Patience may be required, but Skara Brae waited over 3,000 years for you to get there, so a little more time might not be a big deal. If you're there in July or August, stop at the nearby Ness of Brodgar, an active archeological dig with free presentations.
Scara Brae is very impressive. I see that it is open until 5:30 ,so you might think about going later in the day. I believe that most of the cruises come into Kirkwall in the early AM and cruisers can leave around 8 AM, but must be back by 5PM. So, it would seem that late in the afternoon would be a bit less crowded.
Also, don't miss out on the new Ness of Brogdar. I've been obsessing lately on Orkney, Shetland and other videos and have seem some great one on the new discoveries. This is a great one on the Ness. Then there is the whole Coast series which is a really fascinating mix of history, contemporary Scotland and geology. Here's the one for Cape Wrath to Orkney.
Skara Brae is one of the best places I have ever been. Absolutely fascinating. We took the ferry from Thurso (this was six years ago), and spent four nights on the island - two in Stromness and two in Kirkwall. It was in late September and there were no crowds. I think you need at least two full days to see the major sights. I was glad we had three because one of the days the weather was extremely inhospitable - pouring rain and high winds. Skara Brae was the highlight for us, but we loved everything we saw on the island.
Neolithic Orkney is one of the key archaeological areas in the UK and well worth a visit, not just Skara Brae, Maes Hows and the Tomb of the Eagles. Also it they are in Orkney which is quite unlike the rest of Scotland being Norse rather than Gaelic in cultural origin. You can easily spend several days in Orkney and not regret going. Also, it is simply 'Orkney' or 'Orkney Islands', not 'Orkneys' if you want to blend in!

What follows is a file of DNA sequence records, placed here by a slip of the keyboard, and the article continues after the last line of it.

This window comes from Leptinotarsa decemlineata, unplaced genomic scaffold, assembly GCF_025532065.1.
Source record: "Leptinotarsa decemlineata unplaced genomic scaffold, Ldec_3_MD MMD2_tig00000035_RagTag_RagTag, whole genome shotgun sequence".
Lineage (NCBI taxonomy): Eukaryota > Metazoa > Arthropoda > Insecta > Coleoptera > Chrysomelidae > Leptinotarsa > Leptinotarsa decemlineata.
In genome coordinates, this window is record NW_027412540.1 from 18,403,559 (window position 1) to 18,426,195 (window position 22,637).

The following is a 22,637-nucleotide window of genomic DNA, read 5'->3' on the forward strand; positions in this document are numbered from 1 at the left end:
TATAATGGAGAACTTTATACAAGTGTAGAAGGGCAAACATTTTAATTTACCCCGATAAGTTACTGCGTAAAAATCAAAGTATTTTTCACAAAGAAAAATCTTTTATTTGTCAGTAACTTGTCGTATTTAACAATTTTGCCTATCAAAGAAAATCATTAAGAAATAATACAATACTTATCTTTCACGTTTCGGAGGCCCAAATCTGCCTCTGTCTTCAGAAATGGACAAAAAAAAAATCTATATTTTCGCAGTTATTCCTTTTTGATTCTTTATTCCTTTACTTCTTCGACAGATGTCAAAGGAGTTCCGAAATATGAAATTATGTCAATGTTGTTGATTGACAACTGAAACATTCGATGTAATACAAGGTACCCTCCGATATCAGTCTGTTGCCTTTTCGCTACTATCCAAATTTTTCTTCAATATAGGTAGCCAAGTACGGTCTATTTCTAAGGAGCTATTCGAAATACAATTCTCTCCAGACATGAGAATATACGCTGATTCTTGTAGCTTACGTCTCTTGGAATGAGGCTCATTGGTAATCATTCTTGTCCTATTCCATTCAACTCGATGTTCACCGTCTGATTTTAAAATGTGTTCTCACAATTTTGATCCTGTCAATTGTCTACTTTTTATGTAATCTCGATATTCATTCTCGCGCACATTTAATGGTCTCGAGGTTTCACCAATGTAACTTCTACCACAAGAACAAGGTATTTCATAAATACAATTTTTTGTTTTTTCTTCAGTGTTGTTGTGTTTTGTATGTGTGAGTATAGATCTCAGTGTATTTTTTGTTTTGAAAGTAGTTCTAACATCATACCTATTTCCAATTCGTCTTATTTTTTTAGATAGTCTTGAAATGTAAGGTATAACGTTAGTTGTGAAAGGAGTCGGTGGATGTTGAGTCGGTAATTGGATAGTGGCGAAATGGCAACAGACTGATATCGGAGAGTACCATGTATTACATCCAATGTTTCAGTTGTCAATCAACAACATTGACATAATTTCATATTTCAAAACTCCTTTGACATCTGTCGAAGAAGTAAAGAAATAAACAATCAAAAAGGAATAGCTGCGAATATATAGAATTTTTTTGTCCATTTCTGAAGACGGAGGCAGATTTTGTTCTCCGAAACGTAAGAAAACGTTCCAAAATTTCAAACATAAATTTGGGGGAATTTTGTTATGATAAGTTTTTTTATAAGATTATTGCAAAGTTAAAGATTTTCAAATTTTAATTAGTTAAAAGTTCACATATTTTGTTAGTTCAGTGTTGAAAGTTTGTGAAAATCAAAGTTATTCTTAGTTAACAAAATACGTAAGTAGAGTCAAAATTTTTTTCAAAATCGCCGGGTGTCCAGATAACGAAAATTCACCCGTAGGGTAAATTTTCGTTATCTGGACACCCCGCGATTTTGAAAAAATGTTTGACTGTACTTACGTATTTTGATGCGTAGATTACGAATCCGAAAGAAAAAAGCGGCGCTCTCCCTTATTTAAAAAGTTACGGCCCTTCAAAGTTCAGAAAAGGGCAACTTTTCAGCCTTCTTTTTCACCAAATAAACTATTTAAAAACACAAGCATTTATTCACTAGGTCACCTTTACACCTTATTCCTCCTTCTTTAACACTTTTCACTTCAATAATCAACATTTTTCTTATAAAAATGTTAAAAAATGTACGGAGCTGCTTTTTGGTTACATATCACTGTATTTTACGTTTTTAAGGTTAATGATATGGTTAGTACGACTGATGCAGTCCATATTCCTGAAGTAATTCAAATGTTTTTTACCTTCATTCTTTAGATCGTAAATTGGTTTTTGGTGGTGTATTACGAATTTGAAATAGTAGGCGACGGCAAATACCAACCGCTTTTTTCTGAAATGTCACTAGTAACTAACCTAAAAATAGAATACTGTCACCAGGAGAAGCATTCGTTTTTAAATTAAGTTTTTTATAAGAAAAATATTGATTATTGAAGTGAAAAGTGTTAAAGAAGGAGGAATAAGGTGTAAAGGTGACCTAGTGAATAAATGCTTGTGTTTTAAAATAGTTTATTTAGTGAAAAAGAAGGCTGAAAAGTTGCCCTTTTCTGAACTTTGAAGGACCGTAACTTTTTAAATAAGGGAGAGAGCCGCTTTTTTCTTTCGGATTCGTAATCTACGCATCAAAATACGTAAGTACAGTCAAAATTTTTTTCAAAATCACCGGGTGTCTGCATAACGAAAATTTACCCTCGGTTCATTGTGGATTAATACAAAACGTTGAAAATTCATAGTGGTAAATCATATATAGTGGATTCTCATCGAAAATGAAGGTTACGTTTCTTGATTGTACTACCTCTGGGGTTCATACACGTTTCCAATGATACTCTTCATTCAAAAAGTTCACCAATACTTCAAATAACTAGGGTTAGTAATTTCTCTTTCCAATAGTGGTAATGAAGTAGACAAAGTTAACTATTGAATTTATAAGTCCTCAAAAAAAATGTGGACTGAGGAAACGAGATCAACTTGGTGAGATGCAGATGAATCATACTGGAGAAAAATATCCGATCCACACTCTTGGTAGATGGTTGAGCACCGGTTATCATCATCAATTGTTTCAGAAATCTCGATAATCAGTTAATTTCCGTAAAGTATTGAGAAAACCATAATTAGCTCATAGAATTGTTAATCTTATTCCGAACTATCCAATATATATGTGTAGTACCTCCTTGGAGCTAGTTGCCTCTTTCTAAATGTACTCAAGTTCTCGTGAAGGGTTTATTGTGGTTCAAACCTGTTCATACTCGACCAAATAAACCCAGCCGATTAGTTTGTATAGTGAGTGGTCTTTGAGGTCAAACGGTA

I was in Orkney two years ago at the end of my Britain trip (first time abroad at age 46!), and it was one of the two highlights of the entire trip (Rievaulx Abbey was the other). We were just completely blown away by everything--the Neolithic sights like Skara Brae, Maeshowe, and the Ring of Brodgar, the Iron Age sights like the Broch of Gurness, the Viking-era sights like the Broch of Birsay and St. Magnus Cathedral, the Renaissance palaces (the two Earl's Palaces and the Bishop's Palace), and the WWII places, especially the Italian Chapel. The shopping was also great, as was seeing the artisans at work.
We were there for three days, and I am anxious to return, this time later in July or maybe in August so I can see the dig underway at the Ness of Brodgar. I am an archaeology fanatic (which is why we went to Orkney to begin with), but I didn't know about the Ness when I was planning our itinerary last time. My niece is studying the subject, so I am thinking she would make an excellent travel partner for my next Scotland trip!
You'll want to get to the Tomb of the Eagles as well next time. And isn't Rivaulx lovely? If you like historical mysteries one of Sharan Newman's novels is set partially at the Abbey. I think it is the second or third one.
I'm so glad for Cyn's mention of the Orkney Show. It's an event my sister and I would love to see, in addition to the usual trip sites, so a summer trip could be planned .. some day, sigh :-)